Lucas Jackson/Reuters

Why Smaller Cities Are Expanding Their Jails, and Their Populations

While many cities are using incarceration alternatives, some smaller cities and rural areas are building—and filling—costly new jails, new research shows.  

In 2015, after nearly a decade of jail overcrowding, rural Coffee County, Tennessee, completed a brand new 400-bed jail—a facility more than twice the size of its predecessor. The jail population then skyrocketed, increasing more than 60 percent between April 2015 and April 2018 and even briefly surpassing the new jail’s capacity. While the number of people jailed had dipped slightly by September 2019, the Coffee County story is still one of increased incarceration.

The project cost a whopping $21 million to complete, a figure that does not include the cost of maintaining or staffing the new facility. And, more than half of the people in the new jail haven’t been convicted: They are being held before trial and most only face misdemeanor charges, but are likely simply too poor to afford bail in a community where 14 percent of residents live below the poverty line.  

Local news also reported that the county probation department had resumed jailing people who hadn’t necessarily committed new crimes, but had violated the terms of their probation, a practice they’d put on pause when the old jail was full.

Coffee County’s story illuminates a troubling national phenomenon highlighted in our new report: As major cities decarcerate and close jails, smaller cities and rural communities are incarcerating people at higher and higher rates and investing heavily in jail expansion. Amid a decades-long decline in crime, this has created an uneven experience of incarceration across the urban-to-rural spectrum. There is an excess of empty beds in a small handful of places, with shocking overcrowding elsewhere. In 2017, there were far more jail beds available nationwide than people held in jail, yet one in five jails had a population at or above 100 percent of its rated capacity.

For many counties, the issues posed by overcrowding, coupled with concerns about jail safety and conditions, especially in old or out-of-date facilities, have not brought about a reckoning with the human or fiscal cost of incarceration. Instead, many counties are choosing to respond to the liabilities and concerns created by overflowing jails by investing limited local dollars in expanded correctional control and justifying the additional spending on larger jails by framing incarceration as a solution, rather than a problem.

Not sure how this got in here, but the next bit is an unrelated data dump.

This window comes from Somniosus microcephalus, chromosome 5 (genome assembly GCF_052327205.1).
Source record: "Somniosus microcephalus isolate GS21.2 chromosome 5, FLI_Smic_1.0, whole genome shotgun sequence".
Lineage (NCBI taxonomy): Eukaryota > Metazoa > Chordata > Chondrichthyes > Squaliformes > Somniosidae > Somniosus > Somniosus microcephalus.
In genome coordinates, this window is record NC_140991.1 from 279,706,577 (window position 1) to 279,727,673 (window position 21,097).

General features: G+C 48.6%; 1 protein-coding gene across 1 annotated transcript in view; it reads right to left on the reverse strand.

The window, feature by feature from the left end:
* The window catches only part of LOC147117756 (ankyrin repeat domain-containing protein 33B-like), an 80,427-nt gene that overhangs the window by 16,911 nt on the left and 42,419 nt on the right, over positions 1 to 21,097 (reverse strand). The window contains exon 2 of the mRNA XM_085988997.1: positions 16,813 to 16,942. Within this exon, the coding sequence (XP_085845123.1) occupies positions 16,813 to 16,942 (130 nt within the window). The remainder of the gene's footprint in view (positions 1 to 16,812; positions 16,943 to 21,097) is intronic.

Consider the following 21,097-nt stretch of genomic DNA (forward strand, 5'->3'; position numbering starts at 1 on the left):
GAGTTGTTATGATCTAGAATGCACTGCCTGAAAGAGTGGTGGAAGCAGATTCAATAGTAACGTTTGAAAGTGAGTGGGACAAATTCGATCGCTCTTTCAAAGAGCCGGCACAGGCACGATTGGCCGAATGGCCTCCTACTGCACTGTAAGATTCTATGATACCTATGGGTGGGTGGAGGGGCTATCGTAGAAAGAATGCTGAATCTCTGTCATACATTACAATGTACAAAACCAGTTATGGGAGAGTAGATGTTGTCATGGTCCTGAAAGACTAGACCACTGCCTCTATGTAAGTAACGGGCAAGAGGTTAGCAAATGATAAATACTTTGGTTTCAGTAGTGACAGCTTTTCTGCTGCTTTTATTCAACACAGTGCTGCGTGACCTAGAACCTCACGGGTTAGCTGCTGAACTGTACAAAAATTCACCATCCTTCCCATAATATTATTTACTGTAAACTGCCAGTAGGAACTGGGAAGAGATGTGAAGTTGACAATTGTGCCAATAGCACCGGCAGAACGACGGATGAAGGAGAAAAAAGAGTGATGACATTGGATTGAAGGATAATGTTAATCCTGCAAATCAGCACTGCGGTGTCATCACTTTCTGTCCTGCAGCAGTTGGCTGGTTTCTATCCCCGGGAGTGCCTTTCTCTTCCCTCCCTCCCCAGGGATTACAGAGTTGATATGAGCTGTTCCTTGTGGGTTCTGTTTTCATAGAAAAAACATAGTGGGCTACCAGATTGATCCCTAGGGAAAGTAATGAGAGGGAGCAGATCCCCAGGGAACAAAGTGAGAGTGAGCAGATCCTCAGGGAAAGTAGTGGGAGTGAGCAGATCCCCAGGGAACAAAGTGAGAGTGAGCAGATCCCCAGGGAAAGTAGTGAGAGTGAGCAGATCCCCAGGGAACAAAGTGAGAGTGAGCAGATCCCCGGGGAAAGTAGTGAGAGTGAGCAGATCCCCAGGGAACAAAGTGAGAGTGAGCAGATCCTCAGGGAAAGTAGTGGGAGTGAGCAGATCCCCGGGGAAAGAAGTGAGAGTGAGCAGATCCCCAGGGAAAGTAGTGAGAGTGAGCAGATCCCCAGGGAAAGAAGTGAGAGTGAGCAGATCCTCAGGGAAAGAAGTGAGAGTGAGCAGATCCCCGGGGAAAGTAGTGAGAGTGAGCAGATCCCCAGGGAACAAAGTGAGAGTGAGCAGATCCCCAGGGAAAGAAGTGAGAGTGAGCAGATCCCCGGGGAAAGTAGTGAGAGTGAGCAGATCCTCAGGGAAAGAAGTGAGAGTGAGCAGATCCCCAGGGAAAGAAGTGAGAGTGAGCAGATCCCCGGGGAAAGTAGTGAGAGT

Our nation’s jails often warehouse people with mental health and substance-use issues—a situation that is particularly pronounced in areas where little community-based care is available, and where both opiate and methamphetamine use is on the rise. Expansion and jail-based responses are increasingly packaged and publicly promoted as a “solution” for people who are poor, sick, and struggling; and posited as a rationale for new investment. To further underscore this logic, new facilities are branded as “justice campuses” or a “law centers,” obscuring the building’s principal function: to incarcerate.

But community-based treatment is generally more effective than jail-based responses and jail construction often consumes most or all of the finite resources needed to invest in health and resilience in the community, investments that might help prevent incarceration in the first place. What’s more, many jail facilities fail to provide minimal health care, often struggling to offer even the most basic medication or treatment to incarcerated people. And even well-intentioned correctional efforts are still correctional efforts: Confinement in a facility for which the primary aim remains control, surveillance, and punishment is antithetical to treatment goals.

Ultimately, counties cannot build their way out of crisis. Jail expansion alone fails to address the root causes of incarceration and overcrowding, leaving in place the very policies and practices that drove the jail’s population increase in the first place. Indeed, a larger jail with more beds may reduce the incentive to make policy changes that address the factors driving overcrowding due to the temporary relief expansion provides. Jail population growth and increasing capacity can create a vicious cycle, resulting in an ever-increasing number of people in jail.

Even in the midst of a jail construction boom, it would be a mistake to think that this reflects a deep American commitment to incarceration. On the contrary, a growing number of county leaders and local voters view jail construction with growing suspicion. In a 2018 poll commissioned by the Vera Institute of Justice, 67 percent of respondents agreed that “building more jails and prisons to keep more people in jail does not reduce crime,” and 61 percent felt that “the money spent on building prisons and jails can be better spent on other things.”

On election day in 2019, voters in Arapahoe County, Colorado—a suburb of Denver—brought these sentiments to the voting booth and overwhelmingly rejected a ballot issue that would have raised taxes to pay for an estimated $400 million jail. While the cost alone was staggering, the Colorado Criminal Justice Reform Coalition also articulated a hunger from the community for a more expansive set of solutions to overcrowding. Other communities have shown that this is possible. Rather than building new, larger jails, some counties are ambitiously reducing wealth-based detention and the criminalization of poverty, renovating older facilities, and rejecting needlessly carceral “solutions.” This work embodies a commitment to redefining and reinvesting in true community safety and shows that mass incarceration is not any community’s destiny.

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